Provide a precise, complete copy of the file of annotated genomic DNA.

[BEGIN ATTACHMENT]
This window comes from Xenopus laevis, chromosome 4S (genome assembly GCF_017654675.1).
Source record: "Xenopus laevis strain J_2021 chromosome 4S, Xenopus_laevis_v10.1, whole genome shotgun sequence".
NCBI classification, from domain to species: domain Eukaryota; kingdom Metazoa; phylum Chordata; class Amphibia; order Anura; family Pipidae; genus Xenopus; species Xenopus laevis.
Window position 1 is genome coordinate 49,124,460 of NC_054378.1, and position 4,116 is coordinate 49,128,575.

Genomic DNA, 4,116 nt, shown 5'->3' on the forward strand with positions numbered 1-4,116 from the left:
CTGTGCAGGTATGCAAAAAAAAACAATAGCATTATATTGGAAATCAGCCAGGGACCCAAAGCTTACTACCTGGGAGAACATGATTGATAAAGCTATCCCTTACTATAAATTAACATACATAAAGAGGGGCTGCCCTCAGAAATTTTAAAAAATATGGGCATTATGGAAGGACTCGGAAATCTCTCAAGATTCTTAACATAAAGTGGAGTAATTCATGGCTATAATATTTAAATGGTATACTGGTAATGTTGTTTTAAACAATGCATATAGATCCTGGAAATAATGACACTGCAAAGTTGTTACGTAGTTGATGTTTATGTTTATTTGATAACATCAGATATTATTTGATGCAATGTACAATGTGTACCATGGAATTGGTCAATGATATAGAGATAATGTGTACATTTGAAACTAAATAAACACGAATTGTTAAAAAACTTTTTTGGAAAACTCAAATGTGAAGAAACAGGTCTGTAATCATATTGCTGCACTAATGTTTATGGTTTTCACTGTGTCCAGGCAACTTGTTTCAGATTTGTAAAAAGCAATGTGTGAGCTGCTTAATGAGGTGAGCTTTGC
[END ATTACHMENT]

This window comes from Xenopus laevis, chromosome 4S (genome assembly GCF_017654675.1).
Source record: "Xenopus laevis strain J_2021 chromosome 4S, Xenopus_laevis_v10.1, whole genome shotgun sequence".
NCBI classification, from domain to species: domain Eukaryota; kingdom Metazoa; phylum Chordata; class Amphibia; order Anura; family Pipidae; genus Xenopus; species Xenopus laevis.
Window position 1 is genome coordinate 49,124,460 of NC_054378.1, and position 4,116 is coordinate 49,128,575.

Genomic DNA, 4,116 nt, shown 5'->3' on the forward strand with positions numbered 1-4,116 from the left:
CTGTGCAGGTATGCAAAAAAAAACAATAGCATTATATTGGAAATCAGCCAGGGACCCAAAGCTTACTACCTGGGAGAACATGATTGATAAAGCTATCCCTTACTATAAATTAACATACATAAAGAGGGGCTGCCCTCAGAAATTTTAAAAAATATGGGCATTATGGAAGGACTCGGAAATCTCTCAAGATTCTTAACATAAAGTGGAGTAATTCATGGCTATAATATTTAAATGGTATACTGGTAATGTTGTTTTAAACAATGCATATAGATCCTGGAAATAATGACACTGCAAAGTTGTTACGTAGTTGATGTTTATGTTTATTTGATAACATCAGATATTATTTGATGCAATGTACAATGTGTACCATGGAATTGGTCAATGATATAGAGATAATGTGTACATTTGAAACTAAATAAACACGAATTGTTAAAAAACTTTTTTGGAAAACTCAAATGTGAAGAAACAGGTCTGTAATCATATTGCTGCACTAATGTTTATGGTTTTCACTGTGTCCAGGCAACTTGTTTCAGATTTGTAAAAAGCAATGTGTGAGCTGCTTAATGAGGTGAGCTTTGC